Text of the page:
1) Former McGillian Leonard Cohen's original version
2) Shrek's take on the song
3) John Cale
4) Another McGillian Rufus Wainwrigt live at Glastonbury 2007
5) Bono from 'Tower of Song: A Tribute to Leonard Cohen"
6) Tina Dickow's Danish translation
7) An emo cover by K.D. Lang

“If you can resist this, you have no heart,” said Pearlman as the K.D. Lang version of Hallelujah came on. The crowd seemed to be full of heart as this second sequence of videos also stirred up a very emotional response revealing one of Sandy’s many talents. It’s quite amazing that his lectures can move people just as much as the powerful music he produced. McGill music dean Don McLean was right when he ended the lecture by stating that, “it’s an extraordinary privilege for McGill to have a professor who just 'gets it' the way [Sandy does].”

When it comes to popular music, Sandy’s done it all. He wrote for the Blue Oyster Cult, produced the Clash, managed Black Sabbath and even invented heavy metal. He has also been highly active in the music business with the development of a number of business models including e-music and moodlogic. It’s true that Pearlman’s value to the Schulich School of Music and McGill as a whole is immeasurable.

Fortunately, Prof. Pearlman has enjoyed spending his time Montreal. Although he admitted to being out of the music scene since 2006, he expressed his fondness for local bands the Arcade Fire and Silver Mt Zion. “It’s true that Montreal has a similar ethos to the Seattle scene: there's a lot of great performance venues and a lot of support for local bands. It helps that it's cheap and easy to get around in Montreal,” observed Pearlman. In addition, he's a big fan of Montreal coffee and the used book stores on Mont-Royal near St. Hubert. However, he's especially impressed by the town's parking situation. If easy parking will keep this genius in Montreal, then McGill has the duty to offer him the sweetest spot on their lot.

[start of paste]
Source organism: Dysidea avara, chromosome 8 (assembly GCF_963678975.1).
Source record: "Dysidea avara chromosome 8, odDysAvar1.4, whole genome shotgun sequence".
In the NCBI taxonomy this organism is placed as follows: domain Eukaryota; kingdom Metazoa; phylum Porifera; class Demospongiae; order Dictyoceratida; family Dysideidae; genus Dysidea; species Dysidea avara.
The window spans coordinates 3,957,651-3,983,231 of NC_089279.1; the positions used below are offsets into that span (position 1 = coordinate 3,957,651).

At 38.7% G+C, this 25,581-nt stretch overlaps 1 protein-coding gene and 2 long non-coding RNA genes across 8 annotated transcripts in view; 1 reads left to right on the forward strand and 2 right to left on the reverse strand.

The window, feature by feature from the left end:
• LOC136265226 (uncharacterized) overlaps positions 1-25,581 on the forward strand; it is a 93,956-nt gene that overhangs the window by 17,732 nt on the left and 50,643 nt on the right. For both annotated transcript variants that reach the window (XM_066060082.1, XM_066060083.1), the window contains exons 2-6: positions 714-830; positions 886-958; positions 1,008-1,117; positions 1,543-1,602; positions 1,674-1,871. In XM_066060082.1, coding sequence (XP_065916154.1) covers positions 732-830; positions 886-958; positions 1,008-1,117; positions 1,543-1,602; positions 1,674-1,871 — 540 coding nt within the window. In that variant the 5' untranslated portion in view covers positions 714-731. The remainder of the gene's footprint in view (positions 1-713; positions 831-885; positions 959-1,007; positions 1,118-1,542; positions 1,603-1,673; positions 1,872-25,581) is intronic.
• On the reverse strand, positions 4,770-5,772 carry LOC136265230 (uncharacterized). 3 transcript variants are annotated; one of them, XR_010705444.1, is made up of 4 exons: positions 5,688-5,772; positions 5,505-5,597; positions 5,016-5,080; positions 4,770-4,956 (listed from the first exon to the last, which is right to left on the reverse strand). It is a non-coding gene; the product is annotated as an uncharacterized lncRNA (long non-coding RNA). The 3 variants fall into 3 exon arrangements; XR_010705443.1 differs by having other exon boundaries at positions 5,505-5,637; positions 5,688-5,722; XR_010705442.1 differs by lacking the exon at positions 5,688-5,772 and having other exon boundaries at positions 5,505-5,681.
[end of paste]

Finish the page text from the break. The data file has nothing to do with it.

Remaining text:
Photo from McGill Reporter



Jer / June 7, 2008 at 05:29 pm
Nice interview. It's especially amazing that you managed to turned Sandy's wonderfully long and winding sentences into an actual quote.

Although I can't agree with his analog fetish - the argument that digital robs music of its ecstatic and profound qualities has been debunked by people much smarter than me - it's great to have a character like Pearlman around McGill.
G / June 8, 2008 at 03:00 pm
He's quite amazing to hang out and chat with. He knows so much and there's so much you can learn from the dude.
O / June 9, 2008 at 04:01 pm
Was that picture taken after you'd been kicked to the ground by Sandy for suggesting that digital was an acceptable form of media?

Thanks for the links and the interview. This post should convince any one who hasn't heard Sandy speak yet to hear him before he leaves McGill. But don't expect to get too many words in.